An ongoing investigation into the death of Louisiana motorist Ronald Greene continues to uncover new information.
A journal entry from the former top cop of the Louisiana State Police, dated just 12 days after Greene's death, says:
“Realize there is a problem — must address immediately.”
But well over a year went by — 462 days — before Col. Kevin Reeves opened an internal investigation into the actions of the troopers involved, including one who was recorded boasting he "beat the ever-living f—- out of" Greene.
Now Reeves is one of many under investigation for allegedly covering up Greene’s death.
Eleven pages from Reeves' three journals were released Thursday in response to a subpoena from a legislative committee looking into a possible cover-up of the case.
The panel's chairman says the troubling questions raised by those few pages were enough to demand that Reeves comply by turning over all his journals, with a threat of contempt charges if he doesn't.
"The documents themselves show that Col. Reeves knew early on that there was an issue and considered possible measures to address it but ultimately didn’t,” Republican state Rep. Tanner Magee said. “This committee has sought to figure out why."
While the handwritten pages are in places difficult to decipher, the page of notes dated 12 days after Greene's death are a clear to-do list of possible actions in response to the case: suspending officers or putting them on administrative leave, opening up an internal probe and conducting a video audit of Master Trooper Chris Hollingsworth, who boasted of beating Greene and had a history of turning off his body-camera video.
During questioning from Louisiana lawmakers in March, Reeves said he was not a part of any cover up and he was not intimately involved in the investigation.
"I’m not completely in the dark on the cases, but the specifics of what’s going on in these cases I was not involved in," Reeves said. "I’m not directing, I don’t want daily updates. I want someone to conduct an investigation in an unfettered manner that represents what happened."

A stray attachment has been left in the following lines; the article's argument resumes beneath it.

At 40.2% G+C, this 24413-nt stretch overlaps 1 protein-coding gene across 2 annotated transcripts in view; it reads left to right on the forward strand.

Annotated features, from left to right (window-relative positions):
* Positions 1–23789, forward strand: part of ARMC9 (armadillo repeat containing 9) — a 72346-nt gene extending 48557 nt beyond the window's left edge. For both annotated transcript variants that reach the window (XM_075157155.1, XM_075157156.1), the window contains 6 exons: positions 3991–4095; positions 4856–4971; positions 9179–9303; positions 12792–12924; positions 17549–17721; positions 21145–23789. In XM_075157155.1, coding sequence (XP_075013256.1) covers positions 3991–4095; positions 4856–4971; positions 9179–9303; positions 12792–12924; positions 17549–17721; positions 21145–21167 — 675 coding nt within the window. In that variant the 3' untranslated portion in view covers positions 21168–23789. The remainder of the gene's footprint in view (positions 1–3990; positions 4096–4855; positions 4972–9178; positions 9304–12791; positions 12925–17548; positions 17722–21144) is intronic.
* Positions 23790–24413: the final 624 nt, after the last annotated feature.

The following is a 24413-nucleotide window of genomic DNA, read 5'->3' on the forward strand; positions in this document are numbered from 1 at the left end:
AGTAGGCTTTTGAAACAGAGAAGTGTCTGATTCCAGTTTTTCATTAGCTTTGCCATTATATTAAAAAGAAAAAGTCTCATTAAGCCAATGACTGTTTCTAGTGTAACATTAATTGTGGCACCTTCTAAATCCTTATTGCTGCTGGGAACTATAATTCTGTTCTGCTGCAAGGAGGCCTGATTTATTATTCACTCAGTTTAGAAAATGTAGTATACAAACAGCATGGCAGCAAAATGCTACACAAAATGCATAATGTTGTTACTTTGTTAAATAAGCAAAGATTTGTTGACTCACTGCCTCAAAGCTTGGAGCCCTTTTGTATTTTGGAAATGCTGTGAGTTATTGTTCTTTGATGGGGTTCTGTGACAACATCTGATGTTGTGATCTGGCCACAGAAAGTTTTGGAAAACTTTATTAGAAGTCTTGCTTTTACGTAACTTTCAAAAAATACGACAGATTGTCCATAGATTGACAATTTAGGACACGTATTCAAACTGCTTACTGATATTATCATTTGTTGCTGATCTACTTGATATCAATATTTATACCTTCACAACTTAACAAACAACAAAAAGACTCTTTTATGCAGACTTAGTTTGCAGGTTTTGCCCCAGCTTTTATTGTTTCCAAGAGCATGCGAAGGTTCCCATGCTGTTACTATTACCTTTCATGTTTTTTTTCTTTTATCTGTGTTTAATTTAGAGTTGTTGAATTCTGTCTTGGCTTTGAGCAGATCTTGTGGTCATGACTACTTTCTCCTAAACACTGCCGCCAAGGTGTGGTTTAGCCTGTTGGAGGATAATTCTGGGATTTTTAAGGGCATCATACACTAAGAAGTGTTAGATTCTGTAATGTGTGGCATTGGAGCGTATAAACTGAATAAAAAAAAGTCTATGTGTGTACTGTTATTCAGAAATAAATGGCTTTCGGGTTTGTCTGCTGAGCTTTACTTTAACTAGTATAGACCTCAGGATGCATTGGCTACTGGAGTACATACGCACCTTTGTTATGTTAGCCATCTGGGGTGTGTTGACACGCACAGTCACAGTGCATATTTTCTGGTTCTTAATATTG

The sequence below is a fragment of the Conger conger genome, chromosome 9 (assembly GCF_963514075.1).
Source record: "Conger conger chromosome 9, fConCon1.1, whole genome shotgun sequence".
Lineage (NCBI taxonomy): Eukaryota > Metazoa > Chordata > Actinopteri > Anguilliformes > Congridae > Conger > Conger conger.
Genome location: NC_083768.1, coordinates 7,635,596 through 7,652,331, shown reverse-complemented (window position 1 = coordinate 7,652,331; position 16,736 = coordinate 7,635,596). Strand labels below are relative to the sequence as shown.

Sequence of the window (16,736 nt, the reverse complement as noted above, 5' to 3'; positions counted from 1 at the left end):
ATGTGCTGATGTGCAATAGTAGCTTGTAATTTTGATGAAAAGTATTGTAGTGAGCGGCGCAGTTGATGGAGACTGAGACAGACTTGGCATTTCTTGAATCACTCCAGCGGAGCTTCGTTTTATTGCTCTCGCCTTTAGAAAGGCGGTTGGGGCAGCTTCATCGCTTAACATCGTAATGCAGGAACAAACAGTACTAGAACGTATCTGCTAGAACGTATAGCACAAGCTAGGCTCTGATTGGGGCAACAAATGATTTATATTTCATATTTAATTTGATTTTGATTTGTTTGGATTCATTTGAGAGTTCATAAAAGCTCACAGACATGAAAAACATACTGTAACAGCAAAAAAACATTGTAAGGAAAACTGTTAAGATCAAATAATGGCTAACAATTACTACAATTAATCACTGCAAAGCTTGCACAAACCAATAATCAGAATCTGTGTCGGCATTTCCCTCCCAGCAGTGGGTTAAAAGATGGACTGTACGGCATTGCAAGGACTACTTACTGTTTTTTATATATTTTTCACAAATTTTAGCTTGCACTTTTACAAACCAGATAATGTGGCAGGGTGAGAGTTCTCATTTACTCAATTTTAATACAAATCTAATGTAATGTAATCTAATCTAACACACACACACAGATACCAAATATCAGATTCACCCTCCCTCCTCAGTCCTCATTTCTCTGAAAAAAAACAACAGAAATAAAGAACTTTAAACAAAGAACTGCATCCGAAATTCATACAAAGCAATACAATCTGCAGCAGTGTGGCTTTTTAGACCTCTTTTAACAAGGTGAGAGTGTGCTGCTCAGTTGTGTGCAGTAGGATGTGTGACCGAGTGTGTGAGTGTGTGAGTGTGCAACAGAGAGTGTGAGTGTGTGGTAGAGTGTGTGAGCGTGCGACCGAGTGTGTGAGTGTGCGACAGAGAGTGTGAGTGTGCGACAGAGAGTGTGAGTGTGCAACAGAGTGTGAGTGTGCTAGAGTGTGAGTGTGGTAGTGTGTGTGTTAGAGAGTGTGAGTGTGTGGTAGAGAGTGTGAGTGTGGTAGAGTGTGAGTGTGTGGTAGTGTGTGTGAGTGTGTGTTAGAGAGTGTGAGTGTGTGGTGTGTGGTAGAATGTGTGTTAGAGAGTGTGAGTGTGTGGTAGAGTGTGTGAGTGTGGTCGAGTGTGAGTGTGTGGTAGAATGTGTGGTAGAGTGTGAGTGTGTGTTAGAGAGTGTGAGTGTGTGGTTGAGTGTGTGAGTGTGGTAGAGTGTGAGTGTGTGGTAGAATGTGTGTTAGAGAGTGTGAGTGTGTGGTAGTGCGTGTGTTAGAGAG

But testimony from other officers within the department calls that claim into question, with Lt. Scott Brown saying someone asked him to conceal evidence in the case and after he shared that to Col. Reeves, "Nobody in my chain of command wanted anything done.”
Ronald Greene was killed in May 2019 when he engaged police in a high-speed car chase and ultimately crashed his vehicle.
After the crash, the Black motorist was beaten, stunned and dragged during a struggle with white Louisiana troopers. Officers originally told Greene’s family he was killed by the car crash.
An autopsy later revealed his fatal injuries were not the result of the car crash. Authorities refused to release video of the incident, though the Associated Press obtained copies showing Greene pleading with officers while being struck.
Greene’s death has opened up multiple investigations on the state and federal level.
"I will never and I have never done anything to impede or impair an investigation," Louisiana Gov. John Bel Edwards said. "I have never done anything to prevent justice from being served.”
Along with a federal civil rights investigation, Louisiana lawmakers are investigating allegations of a cover up Gov. Edwards.
Up to this point, no one has been criminally charged in Greene’s death.
The local district attorney, John Belton, says he plans to convene a grand jury to bring criminal charges in this case.
Additional reporting by The Associated Press.